It was the best of times; it was the worst of times. It was the age of billing; it was the age of declining reimbursements. It was the epoch of regulatory change; it was the epoch of—well, you get the point. Charles Dickens sure knew his way around a turn of phrase, and it’s no accident that the first few lines of A Tale of Two Cities were so dang iconic and timeless. And while my rehab therapy billing parody may have taken a bit of the shine out of his prose (sorry about that, Mr. D!), we’re going to forge onward and talk about two other “opposites”: timed and untimed codes. These code classifications are a cornerstone of accurate physical therapy billing, so pull out your quill and paper—I mean, your notes app—and get ready to learn!
What do I need to know about timed and untimed codes?
Put simply, the CPT® Professional Edition manual classifies codes as timed or untimed in an effort to regulate billing. Untimed units may be billed once per date of service per patient—regardless of how much time a therapist spent providing the associated treatment. Timed codes may be billed multiple times per date of service per patient in accordance with the amount of time the therapist spent providing the treatment.
What is the definition of a timed code?
Timed codes require the furnishing provider (e.g., the therapist) to remain in constant attendance with—and/or provide constant contact to—the patient receiving the service. In other words, these one-on-one services are typically very involved and hands-on—and as a result, they occasionally pay better than untimed service-based codes.
Common Timed PT Codes
Here are some timed codes that physical therapists commonly bill:
|97032||Electrical Stimulation (Manual)|
What is the definition of an untimed code?
Despite how it may sound, untimed codes (a.k.a. service-based codes) are not the true opposite of timed codes. Rather, untimed codes can be either attended or unattended—though they’re always considered session-based. Yeah, I know. It’s a little confusing!
Common Untimed PT Codes
Here are some untimed (or service-based) codes that physical therapists commonly bill:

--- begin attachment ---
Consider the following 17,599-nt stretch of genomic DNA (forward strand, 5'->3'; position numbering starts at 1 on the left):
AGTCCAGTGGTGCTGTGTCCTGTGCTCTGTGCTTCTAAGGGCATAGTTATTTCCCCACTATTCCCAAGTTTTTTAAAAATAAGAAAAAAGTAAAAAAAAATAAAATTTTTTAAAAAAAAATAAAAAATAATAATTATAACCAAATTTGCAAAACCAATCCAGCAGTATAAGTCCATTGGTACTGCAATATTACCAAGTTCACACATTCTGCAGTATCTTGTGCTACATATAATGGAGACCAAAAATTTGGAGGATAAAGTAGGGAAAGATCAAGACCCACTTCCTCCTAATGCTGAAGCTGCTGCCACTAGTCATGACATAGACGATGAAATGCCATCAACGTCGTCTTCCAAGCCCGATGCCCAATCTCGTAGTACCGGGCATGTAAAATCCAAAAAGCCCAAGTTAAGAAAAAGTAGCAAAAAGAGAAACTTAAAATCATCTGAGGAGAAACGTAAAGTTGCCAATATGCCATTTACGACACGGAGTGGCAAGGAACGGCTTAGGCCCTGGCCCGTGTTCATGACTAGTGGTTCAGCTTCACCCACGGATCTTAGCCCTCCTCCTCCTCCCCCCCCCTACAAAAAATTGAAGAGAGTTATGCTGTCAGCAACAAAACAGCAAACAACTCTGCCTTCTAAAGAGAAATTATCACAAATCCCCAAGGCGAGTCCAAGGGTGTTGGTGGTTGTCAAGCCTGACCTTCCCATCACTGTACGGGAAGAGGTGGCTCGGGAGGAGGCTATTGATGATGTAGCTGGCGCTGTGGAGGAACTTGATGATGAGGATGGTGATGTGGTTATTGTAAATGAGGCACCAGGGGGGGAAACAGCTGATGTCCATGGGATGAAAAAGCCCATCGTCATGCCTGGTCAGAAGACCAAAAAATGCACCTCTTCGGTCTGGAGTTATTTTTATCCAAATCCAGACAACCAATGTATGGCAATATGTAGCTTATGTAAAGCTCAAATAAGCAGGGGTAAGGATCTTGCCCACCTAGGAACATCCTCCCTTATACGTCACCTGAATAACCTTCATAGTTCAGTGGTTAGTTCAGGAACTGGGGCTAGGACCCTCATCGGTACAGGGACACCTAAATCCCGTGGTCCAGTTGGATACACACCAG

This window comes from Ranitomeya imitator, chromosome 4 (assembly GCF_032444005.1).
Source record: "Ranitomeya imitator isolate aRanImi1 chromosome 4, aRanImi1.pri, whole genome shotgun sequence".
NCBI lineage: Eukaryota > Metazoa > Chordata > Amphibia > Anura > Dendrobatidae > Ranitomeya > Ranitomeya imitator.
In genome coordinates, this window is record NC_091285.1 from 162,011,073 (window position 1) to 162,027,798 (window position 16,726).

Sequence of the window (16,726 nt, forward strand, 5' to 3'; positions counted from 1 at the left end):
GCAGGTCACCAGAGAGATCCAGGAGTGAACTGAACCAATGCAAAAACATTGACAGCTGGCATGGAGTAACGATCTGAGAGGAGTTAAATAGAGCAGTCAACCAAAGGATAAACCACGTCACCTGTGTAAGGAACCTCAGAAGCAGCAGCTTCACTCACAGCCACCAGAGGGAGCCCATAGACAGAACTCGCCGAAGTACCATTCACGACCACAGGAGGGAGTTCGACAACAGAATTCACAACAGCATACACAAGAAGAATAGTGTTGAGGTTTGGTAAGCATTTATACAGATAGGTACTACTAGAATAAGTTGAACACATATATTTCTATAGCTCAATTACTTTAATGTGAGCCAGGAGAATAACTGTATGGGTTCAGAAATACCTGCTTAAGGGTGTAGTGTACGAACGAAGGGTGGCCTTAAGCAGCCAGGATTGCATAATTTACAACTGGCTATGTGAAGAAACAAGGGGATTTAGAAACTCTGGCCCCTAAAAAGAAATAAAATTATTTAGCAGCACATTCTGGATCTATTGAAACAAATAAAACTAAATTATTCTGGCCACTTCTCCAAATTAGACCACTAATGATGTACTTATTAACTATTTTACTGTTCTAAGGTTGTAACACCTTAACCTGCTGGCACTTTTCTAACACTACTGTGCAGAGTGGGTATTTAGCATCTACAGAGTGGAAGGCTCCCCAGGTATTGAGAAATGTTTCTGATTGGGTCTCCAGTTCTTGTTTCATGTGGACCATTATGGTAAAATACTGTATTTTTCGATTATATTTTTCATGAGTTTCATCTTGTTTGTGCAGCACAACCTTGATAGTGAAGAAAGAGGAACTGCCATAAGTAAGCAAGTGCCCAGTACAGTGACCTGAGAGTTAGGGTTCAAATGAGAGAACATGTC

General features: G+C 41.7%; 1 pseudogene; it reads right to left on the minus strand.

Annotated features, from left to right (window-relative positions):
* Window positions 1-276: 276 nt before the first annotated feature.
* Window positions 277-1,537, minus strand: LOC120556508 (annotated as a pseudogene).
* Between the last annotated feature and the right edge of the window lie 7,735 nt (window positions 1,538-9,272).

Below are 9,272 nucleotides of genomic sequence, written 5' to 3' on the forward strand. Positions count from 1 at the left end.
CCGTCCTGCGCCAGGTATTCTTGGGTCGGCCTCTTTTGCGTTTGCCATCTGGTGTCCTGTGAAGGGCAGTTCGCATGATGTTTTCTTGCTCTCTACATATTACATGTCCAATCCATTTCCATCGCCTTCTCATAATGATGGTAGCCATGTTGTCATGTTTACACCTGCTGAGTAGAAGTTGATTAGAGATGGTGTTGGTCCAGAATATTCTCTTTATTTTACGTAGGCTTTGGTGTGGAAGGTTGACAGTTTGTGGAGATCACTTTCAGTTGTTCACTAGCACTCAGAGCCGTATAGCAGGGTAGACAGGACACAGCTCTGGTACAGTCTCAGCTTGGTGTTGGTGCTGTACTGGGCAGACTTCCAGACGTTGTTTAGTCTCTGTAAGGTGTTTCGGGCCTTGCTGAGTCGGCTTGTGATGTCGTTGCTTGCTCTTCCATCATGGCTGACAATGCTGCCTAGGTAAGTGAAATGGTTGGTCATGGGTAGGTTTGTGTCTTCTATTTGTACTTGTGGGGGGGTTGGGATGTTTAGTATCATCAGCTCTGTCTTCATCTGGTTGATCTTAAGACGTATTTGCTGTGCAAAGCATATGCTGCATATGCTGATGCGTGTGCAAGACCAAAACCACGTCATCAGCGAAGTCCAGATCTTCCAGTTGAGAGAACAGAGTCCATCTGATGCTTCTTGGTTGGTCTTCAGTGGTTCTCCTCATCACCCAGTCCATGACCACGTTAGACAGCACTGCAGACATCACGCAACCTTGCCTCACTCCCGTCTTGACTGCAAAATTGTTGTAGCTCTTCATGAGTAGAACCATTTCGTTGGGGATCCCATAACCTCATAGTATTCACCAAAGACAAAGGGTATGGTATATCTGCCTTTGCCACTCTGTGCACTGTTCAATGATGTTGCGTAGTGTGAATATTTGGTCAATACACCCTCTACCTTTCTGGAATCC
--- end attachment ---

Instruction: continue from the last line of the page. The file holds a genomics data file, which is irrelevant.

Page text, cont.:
|97161, 97162, and 97163||Physical Therapy Evaluation|
|97164||Physical Therapy Re-Evaluation|
|97014||Electrical Stimulation (Unattended)|
How do I know if a CPT code is timed or untimed?
Best practice is to refer to the hard copy of your CPT manual. If a CPT code has a “distinct unit of time listed in [its] descriptor,” then according to the ASHA website, it is officially considered a timed code. Untimed codes, however, “do not include time units in their descriptors.” So if a CPT code description says something like “every 15 minutes,” then rest assured that it is timed. If a code description is missing units of time completely, then the code is session-based.
If you don’t have a CPT manual, the AAPC has a pretty nifty CPT lookup tool that can typically provide the information you need.
How do I bill timed and untimed codes?
Let’s start with the easier of the two: untimed codes. As mentioned above, you may bill one unit of each untimed service per patient per date of service. Whether you provide an untimed service for five minutes or 50, you will always bill one single unit.
Timed Codes and the 8-Minute Rule
Timed codes are a little more complex, because they’re governed by either CMS’s 8-minute rule or the AMA’s rule of eights. These rules basically allow providers to bill services in 15-minute increments. So, if a PT provided manual therapy for 15 minutes, then they could bill one unit. If that PT provided manual therapy for 30 minutes, they could bill two units—and so on and so forth.
However, as you probably know, PTs very rarely provide services for exactly 15 minutes. So, according to the 8-minute rule, if a service is provided for eight or more minutes, the therapist can bill one additional unit. For more detailed information on how the 8-minute rule differs from the rule of eights, check out this blog post or this guide.
While A Tale of Two Cities may be more entertaining to read than a blog post on PT billing, here’s hoping that you’re left headed toward the best of times—and away from the worst of times.
Have lingering questions about timed and untimed codes? Feel free to drop ’em below, and our team will do its best to answer them.